Turkey Has Given 'No Evidence' In Andrew Brunson Case, Says Legal Team

Pastor Andrew Brunson with his wife Norine.(Facebook/Andrew & Norine Brunson)

Supporters of a US pastor who has been jailed on charges of 'membership in an armed terrorist organisation' since October say their legal defence is struggling.

Rev Andrew Brunson of North Carolina has been held in Turkey since October. Brunson, 71, led a Protestant church in Izmir, Turkey, but was accused of connections to the US-based cleric Fetullah Gulen, who Turkey alleges was involved in a coup attempt last summer.

The legal case for Brunson has been struggling due to lack of information provided by the Turkish authorities, Fox News reports.

'The problem we have is that his file is sealed, his Turkish attorney doesn't have access to the file, and there hasn't been any evidence that has been presented,' said Cece Heil of the American Center for Law & Justice (ACLJ), a non-profit law firm supporting Brunson's case.

'It's been extremely hard to prepare any defence or to know what is at issue here,' she said, adding 'we have no idea why' Brunson was detained.

'He was a pastor in Turkey for 23 years with no problem.'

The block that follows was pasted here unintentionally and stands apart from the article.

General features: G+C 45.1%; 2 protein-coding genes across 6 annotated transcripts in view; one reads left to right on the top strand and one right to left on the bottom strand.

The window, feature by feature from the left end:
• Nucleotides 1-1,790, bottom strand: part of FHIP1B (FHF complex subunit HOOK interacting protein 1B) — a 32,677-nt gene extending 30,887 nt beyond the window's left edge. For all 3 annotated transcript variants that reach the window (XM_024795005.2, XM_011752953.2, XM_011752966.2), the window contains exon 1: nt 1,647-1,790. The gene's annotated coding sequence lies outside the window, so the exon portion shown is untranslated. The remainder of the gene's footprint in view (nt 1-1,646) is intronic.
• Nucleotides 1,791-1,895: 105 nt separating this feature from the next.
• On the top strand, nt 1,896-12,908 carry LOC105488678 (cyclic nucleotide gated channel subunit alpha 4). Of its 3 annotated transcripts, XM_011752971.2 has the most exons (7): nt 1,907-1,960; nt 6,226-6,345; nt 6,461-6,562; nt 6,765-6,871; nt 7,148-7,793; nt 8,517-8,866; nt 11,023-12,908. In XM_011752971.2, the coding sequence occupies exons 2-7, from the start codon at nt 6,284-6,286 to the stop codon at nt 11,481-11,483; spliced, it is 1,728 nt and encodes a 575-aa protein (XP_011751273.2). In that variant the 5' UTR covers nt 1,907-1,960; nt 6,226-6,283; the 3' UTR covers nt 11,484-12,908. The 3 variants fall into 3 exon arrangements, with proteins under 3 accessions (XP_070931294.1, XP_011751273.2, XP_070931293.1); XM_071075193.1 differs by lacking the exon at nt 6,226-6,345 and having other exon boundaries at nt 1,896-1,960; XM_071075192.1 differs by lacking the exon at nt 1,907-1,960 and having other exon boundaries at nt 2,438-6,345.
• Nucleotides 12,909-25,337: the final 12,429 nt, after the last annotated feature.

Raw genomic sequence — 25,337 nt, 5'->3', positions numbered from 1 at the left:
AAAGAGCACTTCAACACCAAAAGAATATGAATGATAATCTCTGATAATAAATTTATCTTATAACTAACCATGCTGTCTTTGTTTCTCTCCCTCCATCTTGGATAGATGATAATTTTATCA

Last week US Republicans and Democrats in Congress made a bi-partisan appeal to the Turkish government led by President Recep Tayyip Erdogan. Their joint letter demanded the pastor's immediate release and deportation.

'Mr. Brunson has worked peacefully in Turkey since 1993,' the address to Erdogan said. 'There appears to be no evidence to substantiate the charges against him for membership in an armed terrorist organization. Moreover, your government has repeatedly denied regular and appropriate access to legal counsel and American consular services.

'We respectfully ask you to consider Mr Brunson's case and how the recent treatment of Mr Brunson places significant strain not only on him and his family, but also on the robust bilateral relationship between the United States and Turkey.'

The letter also called for the country to 'reaffirm respect for fundamental freedoms and the rule of law'. The ACLJ also sent a letter to secretary of state Rex Tillerson urging his support.

President Erdogan's rule has been increasingly authoritarian since a failed coup last year, with tens of thousands of people arrested or dismissed from their jobs. A referendum in April is set to give him sweeping powers and entrench his political position for years.